1. Thank you for this 🙂
    I have been hesitant to travel alone for quite a while mainly for most of the reasons you posted. You are a brave soul! 😀

      1. What would you say is an appropriate amount of money? I am backpacking down the Yucatan peninsula in may for a couple months and was going to bring maybe 2k

        1. That’s a great question. It depends where you’re planning on staying. The Yucatan is really cheap (around 19 pesos is equal to one U.S. dollar), so if you’re staying in cheaper places like hostels (or a tent), 2K should definitely be enough. Have a great time!

  2. An honest letter to people just starting out on their travel journeys. I liked that you were realistic about what to expect, and spoke to your readers in a way that they could relate. 🙂 Your photos are quite small though; I think the post and the entire blog would look better with bigger photos. Otherwise, I liked the content of your photos, and they added to the post. 🙂 Happy traveling!

    1. I agree–I’ll fix it. I didn’t have a camera or phone with a good camera with me when I was there so I don’t have a lot! Thanks for reading!

  3. I’m still unsure if travelling alone is somethign I would want to do, I love how you describe how it grows your confidence and is 100% worth it, but Im a bit reserved that I wouldnt like not sharing some amazing experiences with someone! Great post and it has made me think twice!

  4. Love your story! I traveled alone to Tanzania last year and it was a wonderful experience. I think everyone should try it, though not for your first international trip. I think it’s important to get experienced with travel in general before trying it on your own! 🙂

  5. I love solo traveling. I never get to know as many new and interesting people when I’m with friends and I always live in Airbnb private houses with other roommates what makes it easier to feel like a local 😉

  6. I’m a firm believer in solo travel and that everybody should try it at least once. There is no better freedom than going where you want and doing what you want. I like that you were realistic about the experience and how you grew from it 🙂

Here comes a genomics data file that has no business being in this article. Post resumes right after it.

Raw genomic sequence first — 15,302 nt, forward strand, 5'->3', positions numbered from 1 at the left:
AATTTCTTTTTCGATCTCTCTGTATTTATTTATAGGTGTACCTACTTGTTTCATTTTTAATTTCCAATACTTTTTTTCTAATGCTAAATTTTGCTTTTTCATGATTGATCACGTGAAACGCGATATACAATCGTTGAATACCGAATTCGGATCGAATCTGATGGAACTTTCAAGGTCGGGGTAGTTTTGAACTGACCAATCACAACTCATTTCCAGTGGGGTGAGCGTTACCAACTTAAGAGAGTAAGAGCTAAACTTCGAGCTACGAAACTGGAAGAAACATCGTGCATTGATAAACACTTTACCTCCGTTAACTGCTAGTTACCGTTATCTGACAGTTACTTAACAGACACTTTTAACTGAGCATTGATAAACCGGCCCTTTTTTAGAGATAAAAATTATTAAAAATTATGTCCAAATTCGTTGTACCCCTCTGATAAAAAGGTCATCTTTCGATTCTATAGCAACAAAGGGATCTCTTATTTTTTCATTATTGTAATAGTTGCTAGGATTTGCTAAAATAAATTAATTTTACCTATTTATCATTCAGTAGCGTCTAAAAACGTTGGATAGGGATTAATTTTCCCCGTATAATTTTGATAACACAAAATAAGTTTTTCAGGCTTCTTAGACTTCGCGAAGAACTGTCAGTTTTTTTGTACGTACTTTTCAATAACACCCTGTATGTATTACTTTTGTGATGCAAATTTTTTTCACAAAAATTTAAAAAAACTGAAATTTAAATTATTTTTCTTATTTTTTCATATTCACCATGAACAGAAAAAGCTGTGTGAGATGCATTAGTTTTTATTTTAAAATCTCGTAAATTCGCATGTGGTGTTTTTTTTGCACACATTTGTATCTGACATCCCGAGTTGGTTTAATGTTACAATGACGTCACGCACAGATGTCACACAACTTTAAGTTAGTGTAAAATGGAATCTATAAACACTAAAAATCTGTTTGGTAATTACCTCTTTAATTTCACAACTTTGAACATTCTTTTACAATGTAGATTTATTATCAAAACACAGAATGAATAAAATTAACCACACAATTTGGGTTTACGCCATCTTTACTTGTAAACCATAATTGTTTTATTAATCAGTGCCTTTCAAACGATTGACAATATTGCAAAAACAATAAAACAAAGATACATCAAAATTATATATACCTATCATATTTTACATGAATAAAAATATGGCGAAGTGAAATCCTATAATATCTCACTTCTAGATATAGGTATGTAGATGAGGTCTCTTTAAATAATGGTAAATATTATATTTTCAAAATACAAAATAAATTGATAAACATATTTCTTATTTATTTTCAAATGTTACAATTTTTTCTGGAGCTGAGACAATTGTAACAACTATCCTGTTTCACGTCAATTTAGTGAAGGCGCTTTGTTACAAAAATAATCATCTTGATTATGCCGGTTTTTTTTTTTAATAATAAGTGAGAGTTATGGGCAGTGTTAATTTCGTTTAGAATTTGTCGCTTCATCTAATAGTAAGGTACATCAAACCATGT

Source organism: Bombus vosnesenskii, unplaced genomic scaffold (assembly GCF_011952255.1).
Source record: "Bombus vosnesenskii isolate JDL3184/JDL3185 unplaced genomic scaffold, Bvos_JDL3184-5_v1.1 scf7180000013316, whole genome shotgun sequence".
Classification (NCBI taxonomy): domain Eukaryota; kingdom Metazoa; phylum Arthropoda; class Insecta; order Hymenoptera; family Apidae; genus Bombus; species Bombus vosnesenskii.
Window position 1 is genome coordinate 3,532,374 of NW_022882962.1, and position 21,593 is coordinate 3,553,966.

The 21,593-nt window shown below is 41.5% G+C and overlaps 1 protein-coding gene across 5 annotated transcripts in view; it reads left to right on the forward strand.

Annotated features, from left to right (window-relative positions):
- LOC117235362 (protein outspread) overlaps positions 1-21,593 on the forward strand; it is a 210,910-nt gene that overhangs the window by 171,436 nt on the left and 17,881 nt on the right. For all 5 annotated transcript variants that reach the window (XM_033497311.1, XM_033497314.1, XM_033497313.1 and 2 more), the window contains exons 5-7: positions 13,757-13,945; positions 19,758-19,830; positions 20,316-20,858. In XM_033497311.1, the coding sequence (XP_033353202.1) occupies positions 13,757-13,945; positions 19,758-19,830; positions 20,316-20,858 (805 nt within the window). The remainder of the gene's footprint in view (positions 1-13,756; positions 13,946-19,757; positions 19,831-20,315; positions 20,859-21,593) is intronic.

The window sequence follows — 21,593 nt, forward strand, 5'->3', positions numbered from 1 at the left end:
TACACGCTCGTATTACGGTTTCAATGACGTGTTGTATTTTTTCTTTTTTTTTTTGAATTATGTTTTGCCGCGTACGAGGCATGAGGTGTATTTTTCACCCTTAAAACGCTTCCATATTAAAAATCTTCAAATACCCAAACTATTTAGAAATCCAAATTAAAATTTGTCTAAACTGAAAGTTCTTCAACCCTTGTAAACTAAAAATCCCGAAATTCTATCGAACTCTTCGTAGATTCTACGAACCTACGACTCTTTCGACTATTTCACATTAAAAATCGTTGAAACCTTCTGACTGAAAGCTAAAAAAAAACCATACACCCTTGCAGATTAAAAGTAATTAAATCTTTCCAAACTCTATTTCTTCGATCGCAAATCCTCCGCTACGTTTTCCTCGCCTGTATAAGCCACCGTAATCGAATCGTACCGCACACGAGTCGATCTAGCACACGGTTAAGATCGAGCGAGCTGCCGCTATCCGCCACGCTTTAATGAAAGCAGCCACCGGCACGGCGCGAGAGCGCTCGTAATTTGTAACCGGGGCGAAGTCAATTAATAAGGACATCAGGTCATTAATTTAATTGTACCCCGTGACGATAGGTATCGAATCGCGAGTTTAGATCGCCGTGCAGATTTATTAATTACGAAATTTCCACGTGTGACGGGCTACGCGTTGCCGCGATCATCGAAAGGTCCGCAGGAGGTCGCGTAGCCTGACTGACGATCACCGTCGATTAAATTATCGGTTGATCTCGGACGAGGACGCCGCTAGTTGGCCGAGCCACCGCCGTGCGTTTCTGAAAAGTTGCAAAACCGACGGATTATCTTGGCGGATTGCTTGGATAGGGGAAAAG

7. I never solo traveled by choice, but I did it because I was kind of forced by the circumstances (travelling for work) and in the beginning I was terrified about it, but have leared to like it. These are always the experiences that will rest in your mind and heart forever!

    Thanks for sharing your incredible experiences!
    Ingrid
    https://ingridzenmoments.wordpress.com/

  8. Very honest and inspiring letter! Furthermore funny, you little broski 😀 Nevertheless I’ve been traveling alone in Australia and it’s def the best experience ever! Let’s motivate everyone to embrace the unknown and dive in headfirst! 🙂

    Kate
    http://elysianmoment.com

  9. Travelling solo can be daunting at first but it is so rewarding all the same. You meet more new people, try new experiences and learn more about yourself 🙂

  10. Good for you! Guatemala is not the easiest country to travel in – solo or not what a great post on the transformative power of travel

  11. This was heart warming! I’ve been travelling solo on & off for 10 years (along with with friends, family & partners) and it still scares me… but like you say, it’s always worth it in the end, as you open yourself up so much more to the people & environment around you x